Ten Principles (of material handling):
A principle is a general rule, fundamental, or other statement of an observed truth. Over time certain fundamental truths of material handling have been found to exist. The "principles" of material handling are often useful in analyzing, planning and managing material handling activities and systems. At the very least they form a basic foundation upon which one can begin building expertise in material handling.These principles, which serve as a starting point to identifying potential problems and assessing need, are:1. Planning2. Standardization3. Work4. Ergonomic5. Unit Load6. Space Utilization7. System8. Automation9. Environment10. Life Cycle Cost
The document which a business transaction to be performed.
Tenets of 5S:
See: 5S Program
Terminal Delivery Allowance:
A reduced rate offered in return for the shipper of consignee tendering or picking up the freight at the carrier’s terminal
Terms and Conditions (T’s & C’s):
All the provisions and agreements of a contract.
See: Twenty-Foot Equivalent Unit
Theoretical Cycle Time:
The back-to-back process time required for a single unit to complete all stages of a process without waiting, stoppage, or time lost due to error.
Theory of Constraints (TOC):
A production management theory which dictates that volume is controlled by a series of constraints related to work center capacity, component availability, finance, etc. Total throughput cannot exceed the capacity of the smallest constraint, and any inventory buffers or excess capacity at non-related work centers is waste.
Third-Party Logistics (3PL):
Outsourcing all or much of a company’s logistics operations to a specialized company. The term "3PL" was first used in the early 1970s to identify intermodal marketing companies (IMCs) in transportation contracts. Up to that point, contracts for transportation had featured only two parties, the shipper and the carrier. When IMCs entered the picture—as intermediaries that accepted shipments from the shippers and tendered them to the rail carriers—they became the third party to the contract, the 3PL. But over the years, that definition has broadened to the point where these days, every company that offers some kind of logistics service for hire calls itself a 3PL. Preferably, these services are integrated, or “bundled,” together by the provider. Among the services which they provide are transportation, warehousing, cross-docking, inventory management, packaging, and freight forwarding. In 2008 the US Congress passed legislation declaring that the legal definition of a 3PL is “A person who solely receives, holds, or otherwise transports a consumer product in the ordinary course of business but who does not take title to the product.”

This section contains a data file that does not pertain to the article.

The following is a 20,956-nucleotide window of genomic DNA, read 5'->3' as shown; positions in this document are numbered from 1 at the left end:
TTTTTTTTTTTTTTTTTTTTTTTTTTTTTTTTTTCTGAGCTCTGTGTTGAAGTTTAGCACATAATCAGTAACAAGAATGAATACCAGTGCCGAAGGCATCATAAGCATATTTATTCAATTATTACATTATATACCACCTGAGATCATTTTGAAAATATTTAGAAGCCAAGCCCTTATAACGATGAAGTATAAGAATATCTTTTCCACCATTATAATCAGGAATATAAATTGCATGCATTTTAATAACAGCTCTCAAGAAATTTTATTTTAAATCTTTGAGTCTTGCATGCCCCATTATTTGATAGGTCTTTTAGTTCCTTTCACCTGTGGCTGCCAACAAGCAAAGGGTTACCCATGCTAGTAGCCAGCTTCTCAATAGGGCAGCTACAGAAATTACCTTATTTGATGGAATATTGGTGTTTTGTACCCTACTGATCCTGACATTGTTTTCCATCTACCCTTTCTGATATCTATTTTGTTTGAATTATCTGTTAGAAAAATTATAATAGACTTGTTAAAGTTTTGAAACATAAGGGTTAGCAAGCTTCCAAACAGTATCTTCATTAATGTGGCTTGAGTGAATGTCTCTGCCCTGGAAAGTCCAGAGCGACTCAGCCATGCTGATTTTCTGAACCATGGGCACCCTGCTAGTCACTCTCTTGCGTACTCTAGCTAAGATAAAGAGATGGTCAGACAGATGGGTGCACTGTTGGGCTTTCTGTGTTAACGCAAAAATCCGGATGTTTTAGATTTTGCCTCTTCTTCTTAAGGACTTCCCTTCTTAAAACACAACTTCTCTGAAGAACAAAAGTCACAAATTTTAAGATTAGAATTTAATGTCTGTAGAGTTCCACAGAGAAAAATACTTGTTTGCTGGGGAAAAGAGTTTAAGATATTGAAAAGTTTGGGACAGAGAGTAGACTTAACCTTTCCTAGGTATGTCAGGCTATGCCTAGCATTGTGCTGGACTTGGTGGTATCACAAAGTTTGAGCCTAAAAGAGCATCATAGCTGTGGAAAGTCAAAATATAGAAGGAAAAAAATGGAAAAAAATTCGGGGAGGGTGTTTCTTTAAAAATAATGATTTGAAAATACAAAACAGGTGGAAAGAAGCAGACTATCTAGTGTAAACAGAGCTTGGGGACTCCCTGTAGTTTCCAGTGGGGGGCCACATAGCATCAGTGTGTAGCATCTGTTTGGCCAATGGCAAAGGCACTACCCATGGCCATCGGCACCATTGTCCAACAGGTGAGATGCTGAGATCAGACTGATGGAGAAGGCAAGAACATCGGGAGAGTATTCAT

Third Party Logistics Provider:
A firm which provides multiple logistics services for use by customers. Preferably, these services are integrated, or "bundled" together by the provider. These firms facilitate the movement of parts and materials from suppliers to manufacturers, and finished products from manufacturers to distributors and retailers. Among the services which they provide are transportation, warehousing, cross-docking, inventory management, packaging, and freight forwarding.
Third Party Service Provider (3PSP):
See: Third Party Logistics (3PL)
Third-Party Warehousing:
The act of using a contractor to provide warehousing services, and the name of the industry which is involved in providing contract warehousing operations for hire.
Three-Layer Framework:
A basic structure and operational activity of a company; the three layers include operational systems, control and administrative management, and master planning.
A measure of volume through a process such as warehousing output volume (weight, number of units). Also, the total amount of units received plus the total amount of units shipped, divided by two.
Time Based Order System:
See: Fixed Reorder Cycle Inventory Model
Time Bucket: